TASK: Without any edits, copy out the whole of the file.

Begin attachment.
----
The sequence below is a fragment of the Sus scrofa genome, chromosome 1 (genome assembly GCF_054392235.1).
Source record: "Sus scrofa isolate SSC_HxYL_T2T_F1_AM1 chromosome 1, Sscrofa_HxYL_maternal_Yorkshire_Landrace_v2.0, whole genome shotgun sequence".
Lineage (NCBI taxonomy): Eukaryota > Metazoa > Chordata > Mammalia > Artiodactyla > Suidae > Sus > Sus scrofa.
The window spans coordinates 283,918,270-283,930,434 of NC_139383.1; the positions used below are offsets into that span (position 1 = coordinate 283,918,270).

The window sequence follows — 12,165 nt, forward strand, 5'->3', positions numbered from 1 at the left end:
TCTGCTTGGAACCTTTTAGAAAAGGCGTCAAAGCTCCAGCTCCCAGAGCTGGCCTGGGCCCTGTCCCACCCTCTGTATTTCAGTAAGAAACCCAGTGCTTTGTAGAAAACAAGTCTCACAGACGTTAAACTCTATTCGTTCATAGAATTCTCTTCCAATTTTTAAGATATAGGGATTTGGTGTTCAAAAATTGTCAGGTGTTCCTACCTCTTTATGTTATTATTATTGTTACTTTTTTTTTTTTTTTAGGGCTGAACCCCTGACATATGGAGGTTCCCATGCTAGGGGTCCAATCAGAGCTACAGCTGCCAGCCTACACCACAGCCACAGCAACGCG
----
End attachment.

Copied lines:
The sequence below is a fragment of the Sus scrofa genome, chromosome 1 (genome assembly GCF_054392235.1).
Source record: "Sus scrofa isolate SSC_HxYL_T2T_F1_AM1 chromosome 1, Sscrofa_HxYL_maternal_Yorkshire_Landrace_v2.0, whole genome shotgun sequence".
Lineage (NCBI taxonomy): Eukaryota > Metazoa > Chordata > Mammalia > Artiodactyla > Suidae > Sus > Sus scrofa.
The window spans coordinates 283,918,270-283,930,434 of NC_139383.1; the positions used below are offsets into that span (position 1 = coordinate 283,918,270).

The window sequence follows — 12,165 nt, forward strand, 5'->3', positions numbered from 1 at the left end:
TCTGCTTGGAACCTTTTAGAAAAGGCGTCAAAGCTCCAGCTCCCAGAGCTGGCCTGGGCCCTGTCCCACCCTCTGTATTTCAGTAAGAAACCCAGTGCTTTGTAGAAAACAAGTCTCACAGACGTTAAACTCTATTCGTTCATAGAATTCTCTTCCAATTTTTAAGATATAGGGATTTGGTGTTCAAAAATTGTCAGGTGTTCCTACCTCTTTATGTTATTATTATTGTTACTTTTTTTTTTTTTTTAGGGCTGAACCCCTGACATATGGAGGTTCCCATGCTAGGGGTCCAATCAGAGCTACAGCTGCCAGCCTACACCACAGCCACAGCAACGCG